This is the recipe I've been using the last few years. It's a basic, rustic looking truffle. Maybe someday I'll experiment with flavorings, coatings and frills. On the other hand....maybe not.

Chocolate Truffles

8 oz  dark chocolate (I used Girardeli 60% chocolate chips today)
1/2 C cream
2 T butter
Cocoa powder for dusting

Measure the chocolate chips, or break up chocolate if using bars,  into a medium sized bowl. Heat the cream and butter until almost boiling. Pour over chocolate and stir until the chocolate is completely melted, and beautifully smooth and shiny. Refrigerate.

Once the mixture is set, use a teaspoon or other small scoop to measure out small amounts of the chocolate. Working quickly with cool hands, shape small amounts of the chocolate into balls and roll in cocoa powder. Return to the refrigerator until firm.

I usually do this part in two stages. I use two spoons to drop small mounds of chocolate onto a paper lined baking sheet, refrigerate, then shape and coat, then refrigerate again.

Allow to return to room temperature before eating.  Share and enjoy.

Oh, and when everyone is impressed with how clever you are and how many hours you must have worked to make them, feel free to simply smile modestly and thank them.

Valentine's Day Chocolate Fondue

I don't know if there are other couples who don't go 'out' for Valentine's Day, but we haven't done that for several years. We give cards, but skip the 'date' or 'gift' part. We just don't miss any of it, so we don't bother.

Whatever else we might do depends on what appeals to us at the time. No matter what we end up doing, one thing remains constant - our traditional Valentine's Day Chocolate Fondue.

Though it's quite simple to make, to me nothing feels quite so luxurious. I usually use good chocolate even for every day uses, but for this I splurge on even better quality chocolate and buy strawberries out of season (something I don't normally do).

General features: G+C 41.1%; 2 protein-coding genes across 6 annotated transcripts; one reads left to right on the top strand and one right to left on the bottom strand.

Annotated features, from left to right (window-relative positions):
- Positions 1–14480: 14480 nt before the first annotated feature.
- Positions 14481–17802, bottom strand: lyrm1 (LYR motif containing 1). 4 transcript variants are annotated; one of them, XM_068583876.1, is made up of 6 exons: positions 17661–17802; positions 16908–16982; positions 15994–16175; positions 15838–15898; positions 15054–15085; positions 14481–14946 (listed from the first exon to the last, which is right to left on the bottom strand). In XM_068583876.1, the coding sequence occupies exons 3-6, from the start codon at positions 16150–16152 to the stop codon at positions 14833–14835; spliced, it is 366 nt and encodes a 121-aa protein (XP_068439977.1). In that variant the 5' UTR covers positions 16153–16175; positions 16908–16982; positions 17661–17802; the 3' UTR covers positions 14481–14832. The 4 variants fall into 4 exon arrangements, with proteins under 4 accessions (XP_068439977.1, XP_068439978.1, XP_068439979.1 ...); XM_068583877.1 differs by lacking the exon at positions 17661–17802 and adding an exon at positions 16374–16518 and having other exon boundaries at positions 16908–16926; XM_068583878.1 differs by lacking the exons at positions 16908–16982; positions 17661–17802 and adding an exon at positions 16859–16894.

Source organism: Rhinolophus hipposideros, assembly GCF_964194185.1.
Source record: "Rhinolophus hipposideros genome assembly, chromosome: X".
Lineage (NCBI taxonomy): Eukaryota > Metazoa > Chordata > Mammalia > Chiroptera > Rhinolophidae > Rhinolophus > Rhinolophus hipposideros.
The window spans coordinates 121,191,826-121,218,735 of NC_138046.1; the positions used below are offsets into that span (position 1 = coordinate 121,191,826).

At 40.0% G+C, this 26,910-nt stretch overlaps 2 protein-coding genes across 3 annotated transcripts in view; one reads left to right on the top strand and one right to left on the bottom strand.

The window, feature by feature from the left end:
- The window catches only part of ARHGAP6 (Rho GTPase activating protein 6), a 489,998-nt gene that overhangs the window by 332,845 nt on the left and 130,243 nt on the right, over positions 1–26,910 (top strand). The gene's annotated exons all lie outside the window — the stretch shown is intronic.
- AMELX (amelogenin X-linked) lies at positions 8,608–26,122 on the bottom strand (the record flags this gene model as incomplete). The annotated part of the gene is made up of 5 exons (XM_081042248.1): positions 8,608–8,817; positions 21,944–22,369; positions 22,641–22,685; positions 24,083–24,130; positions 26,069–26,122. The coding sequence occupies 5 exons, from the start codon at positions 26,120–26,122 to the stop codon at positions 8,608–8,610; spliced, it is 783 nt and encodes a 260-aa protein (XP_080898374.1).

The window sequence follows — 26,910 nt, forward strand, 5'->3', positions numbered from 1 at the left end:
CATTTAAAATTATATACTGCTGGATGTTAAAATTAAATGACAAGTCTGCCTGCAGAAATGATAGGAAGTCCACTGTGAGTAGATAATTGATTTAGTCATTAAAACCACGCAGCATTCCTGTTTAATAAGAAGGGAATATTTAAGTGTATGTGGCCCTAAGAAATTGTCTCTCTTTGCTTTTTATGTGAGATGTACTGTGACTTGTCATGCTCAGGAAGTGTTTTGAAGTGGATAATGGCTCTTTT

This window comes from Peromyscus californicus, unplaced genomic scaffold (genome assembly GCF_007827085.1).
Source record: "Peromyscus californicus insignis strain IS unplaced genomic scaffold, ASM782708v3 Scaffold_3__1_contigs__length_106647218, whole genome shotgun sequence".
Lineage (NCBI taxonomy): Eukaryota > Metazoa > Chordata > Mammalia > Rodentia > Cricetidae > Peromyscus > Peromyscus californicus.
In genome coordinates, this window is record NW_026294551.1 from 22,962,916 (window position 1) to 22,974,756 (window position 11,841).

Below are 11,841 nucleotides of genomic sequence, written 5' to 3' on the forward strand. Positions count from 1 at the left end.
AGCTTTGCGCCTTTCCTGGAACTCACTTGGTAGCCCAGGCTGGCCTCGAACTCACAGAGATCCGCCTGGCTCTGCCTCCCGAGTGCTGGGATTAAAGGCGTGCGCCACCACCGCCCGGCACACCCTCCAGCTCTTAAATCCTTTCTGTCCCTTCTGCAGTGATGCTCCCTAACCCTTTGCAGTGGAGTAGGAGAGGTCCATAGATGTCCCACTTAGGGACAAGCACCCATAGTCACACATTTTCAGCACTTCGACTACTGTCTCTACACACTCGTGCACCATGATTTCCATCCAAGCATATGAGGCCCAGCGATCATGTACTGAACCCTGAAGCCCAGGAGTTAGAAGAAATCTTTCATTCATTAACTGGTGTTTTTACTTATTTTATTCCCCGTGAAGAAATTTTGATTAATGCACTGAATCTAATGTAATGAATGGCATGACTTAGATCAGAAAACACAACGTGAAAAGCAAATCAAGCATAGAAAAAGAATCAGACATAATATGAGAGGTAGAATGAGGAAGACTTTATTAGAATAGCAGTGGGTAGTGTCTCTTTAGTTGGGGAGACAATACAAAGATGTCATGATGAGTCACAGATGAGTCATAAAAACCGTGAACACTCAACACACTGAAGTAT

The choices of dipping items are usually fruit, though marshmallows are often included since they are  a favorite of one particular family member. Besides strawberries, I usually include whatever other fruits are available at the time and seem like they would work well. I've tried cookie/cake type things, like lady fingers or shortbread when I've had them on hand, but the fruits are more popular.

Chocolate Fondue

1 cup heavy cream
12 ounces good quality dark chocolate, chopped (I used Callebaut)
1 teaspoon vanilla

Heat the cream in a medium saucepan over medium-low heat until hot, about 2 to 3 minutes. When hot, add the chocolate and stir until it is just melted and smooth. Stir in vanilla. Transfer to a warm ceramic fondue pot and thoroughly enjoy :)

Snow Cream

Like most of the country, we've had interesting weather lately. While some places were getting massive amounts of snow, we had serious cold.

Eventually we got some snow, too. About six inches of fluffy whiteness - perfect for making Snow Cream.

Growing up in a snow-less part of the country, Snow Cream wasn't part of my childhood, and I confess I'd totally forgotten about it until just a few days ago. Snowy days have always been much more likely to make me think 'hot chocolate' rather than a bowl of creamy vanilla snow. But the few times I had it as a teenager were fun and I was looking forward to introducing my family to it.

Luckily, we didn't have long to wait. The snow started falling around noon and continued into the night. By dessert time, the bowl we'd set outside earlier in the day was filled to overflowing with fluffy, new snow.

I didn't really measure the ingredients, but this is approximate:

Snow Cream

1/2 c fresh, good quality cream
1 Tablespoon unrefined  sugar (or honey or (real) maple syrup)
dash vanilla

Mix until well blended.

Gently stir into a bowl of clean, fresh snow.

 Spoon into bowls (chilled bowls work best) and eat immediately.

The weatherman says we should get several chances to perfect our recipe this week